Thursday, March 10, 2016

Why Wait, Be More Dog

Our Compelled Tribe theme this week revolves around a presentation given by Jennifer Hogan and Craig Vroom at NASSP’s (National Association of Secondary School Principals) Ignite Conference: Be More Dog.

In the video a cat has a eureka moment; decides that his life is boring and takes on the role of a dog. In essence the cat stepped out of his comfort zone, did the unexpected, and was rewarded with a life of excitement by being more dog.

To dogs life is amazing
Carpe diem, grab the Frisbee
There are many things to explore and experience.

Like most of us, I’ve had a handful of Be More Dog moments where I’ve seized the moment, but most recently I took a new job in a new city. After two decades of living and working in Warrenton, Virginia a distant exburb of Washington, DC, I took an assistant principal position in Charlottesville, Virginia. While professionally the move was essentially a parallel move from one assistant principalship to another, I realized there were many new things to explore and experience both professionally and personally.

Like the life of a cat, my “previous” life was fine. I was comfortable--maybe too comfortable. But professionally I was ready for a new challenge. Personally, I was ready to hit the restart button.

My new position presented several unique opportunities. As Dr. Moran, my new superintendent, told me several times, “We do things differently here.” I left behind a very high-performing, but very traditional school, for one with more challenges but one that was always looking to push the envelope. Simply put, there’s a recognition in Albemarle County that the traditional way isn’t what’s best and risk-taking is encouraged. Of course, inherent to risk-taking are failures but by embracing this innovator’s mindset, Monticello High School is at the forefront of technology, non-traditional learning, maker spaces and so much more. This new professional chapter of my life, while being overwhelming at times, has been exciting.

Being recently divorced, the move meant being farther from my children and this weighed heavily in my “don’t move” thinking. But ultimately I saw the move as an opportunity to experience and explore. Honestly, I knew little of Charlottesville, other than it being about 2 hours away from my previous home. Friends spoke highly of it. A couple web searches revealed that for a small city, it played big. As John Wooden said, “It’s not how big you are, it’s how big you play,” and Charlottesville played big. Indeed, I’ve fallen in love with Charlottesville.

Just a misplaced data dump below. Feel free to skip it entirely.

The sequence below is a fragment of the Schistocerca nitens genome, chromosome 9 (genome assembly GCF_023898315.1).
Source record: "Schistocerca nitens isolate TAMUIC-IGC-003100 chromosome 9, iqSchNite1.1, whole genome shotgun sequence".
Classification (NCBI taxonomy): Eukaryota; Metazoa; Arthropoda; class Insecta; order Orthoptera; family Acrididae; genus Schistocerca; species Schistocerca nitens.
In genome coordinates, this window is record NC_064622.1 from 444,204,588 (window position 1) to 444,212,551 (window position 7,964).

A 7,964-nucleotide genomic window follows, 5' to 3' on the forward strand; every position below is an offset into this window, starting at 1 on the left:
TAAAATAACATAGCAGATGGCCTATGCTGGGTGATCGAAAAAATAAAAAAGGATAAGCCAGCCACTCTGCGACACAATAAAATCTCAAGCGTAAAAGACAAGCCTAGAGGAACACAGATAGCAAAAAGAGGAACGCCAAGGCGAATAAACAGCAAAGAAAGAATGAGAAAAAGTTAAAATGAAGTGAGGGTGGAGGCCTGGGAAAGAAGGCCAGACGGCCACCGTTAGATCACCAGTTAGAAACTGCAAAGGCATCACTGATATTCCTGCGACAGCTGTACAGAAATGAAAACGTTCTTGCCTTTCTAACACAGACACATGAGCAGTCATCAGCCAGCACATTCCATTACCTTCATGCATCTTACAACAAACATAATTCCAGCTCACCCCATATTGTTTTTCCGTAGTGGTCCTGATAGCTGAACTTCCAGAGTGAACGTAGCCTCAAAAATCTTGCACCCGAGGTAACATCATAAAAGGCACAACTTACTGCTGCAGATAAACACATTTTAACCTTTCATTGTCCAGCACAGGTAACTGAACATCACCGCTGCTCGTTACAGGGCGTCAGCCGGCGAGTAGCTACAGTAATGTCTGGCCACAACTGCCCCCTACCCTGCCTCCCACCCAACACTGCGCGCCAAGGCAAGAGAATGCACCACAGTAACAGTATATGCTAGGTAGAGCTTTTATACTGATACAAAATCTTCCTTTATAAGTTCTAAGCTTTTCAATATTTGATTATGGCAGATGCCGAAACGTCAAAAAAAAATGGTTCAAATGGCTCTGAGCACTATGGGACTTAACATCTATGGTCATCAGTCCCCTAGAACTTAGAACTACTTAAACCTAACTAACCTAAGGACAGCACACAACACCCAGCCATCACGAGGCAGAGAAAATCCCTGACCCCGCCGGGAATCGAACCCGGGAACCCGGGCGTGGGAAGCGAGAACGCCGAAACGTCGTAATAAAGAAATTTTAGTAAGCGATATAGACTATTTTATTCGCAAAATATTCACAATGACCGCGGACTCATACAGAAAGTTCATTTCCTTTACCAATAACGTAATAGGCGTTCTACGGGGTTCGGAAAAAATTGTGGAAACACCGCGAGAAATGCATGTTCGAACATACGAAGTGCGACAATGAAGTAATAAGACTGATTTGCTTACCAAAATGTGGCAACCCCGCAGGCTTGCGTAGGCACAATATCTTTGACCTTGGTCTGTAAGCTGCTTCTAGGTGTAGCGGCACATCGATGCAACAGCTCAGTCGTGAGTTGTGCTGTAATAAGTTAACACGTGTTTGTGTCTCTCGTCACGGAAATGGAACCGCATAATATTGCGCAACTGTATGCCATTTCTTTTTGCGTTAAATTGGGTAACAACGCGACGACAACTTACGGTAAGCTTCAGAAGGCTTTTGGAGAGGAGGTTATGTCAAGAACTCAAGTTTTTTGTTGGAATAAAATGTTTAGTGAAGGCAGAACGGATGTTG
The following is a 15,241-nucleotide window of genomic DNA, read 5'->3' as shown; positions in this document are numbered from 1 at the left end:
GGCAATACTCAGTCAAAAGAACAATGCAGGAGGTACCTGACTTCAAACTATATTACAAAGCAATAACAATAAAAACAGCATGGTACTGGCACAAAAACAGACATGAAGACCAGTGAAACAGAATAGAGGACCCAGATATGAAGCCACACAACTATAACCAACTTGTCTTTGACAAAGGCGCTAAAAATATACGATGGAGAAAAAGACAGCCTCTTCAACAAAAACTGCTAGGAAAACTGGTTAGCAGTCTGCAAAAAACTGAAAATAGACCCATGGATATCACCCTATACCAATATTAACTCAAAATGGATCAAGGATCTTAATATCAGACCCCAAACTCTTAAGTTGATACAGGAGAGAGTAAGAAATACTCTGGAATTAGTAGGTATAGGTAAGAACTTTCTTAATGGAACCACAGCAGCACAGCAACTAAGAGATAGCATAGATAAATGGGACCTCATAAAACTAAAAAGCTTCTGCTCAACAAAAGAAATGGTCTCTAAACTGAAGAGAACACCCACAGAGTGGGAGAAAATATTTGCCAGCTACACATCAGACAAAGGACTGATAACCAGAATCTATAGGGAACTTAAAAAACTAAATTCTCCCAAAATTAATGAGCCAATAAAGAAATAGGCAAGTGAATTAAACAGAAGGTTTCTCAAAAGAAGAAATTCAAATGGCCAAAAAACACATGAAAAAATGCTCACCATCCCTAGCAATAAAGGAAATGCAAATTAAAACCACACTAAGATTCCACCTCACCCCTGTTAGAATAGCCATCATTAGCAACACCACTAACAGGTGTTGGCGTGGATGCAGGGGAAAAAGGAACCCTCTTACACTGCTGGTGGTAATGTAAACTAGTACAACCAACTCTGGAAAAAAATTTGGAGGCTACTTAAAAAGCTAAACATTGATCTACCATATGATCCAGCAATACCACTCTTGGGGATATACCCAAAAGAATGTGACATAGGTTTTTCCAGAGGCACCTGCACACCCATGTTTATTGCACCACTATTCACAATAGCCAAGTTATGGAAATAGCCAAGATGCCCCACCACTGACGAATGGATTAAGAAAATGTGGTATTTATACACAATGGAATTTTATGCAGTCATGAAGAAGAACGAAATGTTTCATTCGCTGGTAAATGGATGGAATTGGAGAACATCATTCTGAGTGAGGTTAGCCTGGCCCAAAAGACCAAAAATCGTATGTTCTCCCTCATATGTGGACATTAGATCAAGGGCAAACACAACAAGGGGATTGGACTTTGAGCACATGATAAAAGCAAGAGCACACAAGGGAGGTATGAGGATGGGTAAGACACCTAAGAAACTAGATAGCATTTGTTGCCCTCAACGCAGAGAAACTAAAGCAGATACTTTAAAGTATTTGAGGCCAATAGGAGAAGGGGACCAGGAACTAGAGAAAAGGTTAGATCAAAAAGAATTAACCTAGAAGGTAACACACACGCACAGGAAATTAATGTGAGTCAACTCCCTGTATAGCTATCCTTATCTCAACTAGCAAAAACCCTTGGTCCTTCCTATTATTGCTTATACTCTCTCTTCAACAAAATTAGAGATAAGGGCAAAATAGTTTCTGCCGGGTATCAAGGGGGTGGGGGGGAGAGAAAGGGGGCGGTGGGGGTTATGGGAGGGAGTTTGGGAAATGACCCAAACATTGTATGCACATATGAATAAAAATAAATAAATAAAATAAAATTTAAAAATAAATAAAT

Eight months in, I’m still learning, adjusting and improving. I’m glad I took the risk. The rewards have been incredible and I’m a better person because of it.

Why wait? Be more dog.

Wednesday, March 9, 2016

10 Take-Away Statements From Engaging Students With Poverty in Mind by Eric Jensen

  1. 50% of student outcomes come from What a Teacher Does
  2. Learning is social. Half the class should be spent with social interaction, cooperative learning. 
  3. Students can only respond with emotions they know and have
  4. Students from lower socio-economic status are less likely to have positive interactions with their parents. In higher-income families the ratio of positive conversations to negative conversations was 6 to 1. The numbers shifted dramatically for middle-income families to 2:1 (positive to negative). For lower-income families, the ratio shifted to 1:2 (positive-to-negative). 3 to 1 is considered optimal for human growth. 
  5. Schools with low trust have a 1 in 7 chance of student growth in reading and math. Schools with strong climates of trust have a 1 in chance. 
  6. Building a strong working memory takes only 5-10 minutes of practice a day for 8-12 weeks. 
  7. Low SES students are more likely than their higher-SES peers to have auditory processing and language deficits. 
  8. There's no such thing as an unmotivated student; there are only students in unmotivated states, sitting in demotivating classrooms. 
  9. Teachers who score high in "life satisfaction," meaning they feel content with their personal and professional lives, are a whopping 43 percent more likely to produce significant achievement gains in the classroom than their less satisfied peers. 
  10. And as always: Students don't care how much you know until they know how much you care. 

Engaging Students with Poverty in Mind by Eric Jensen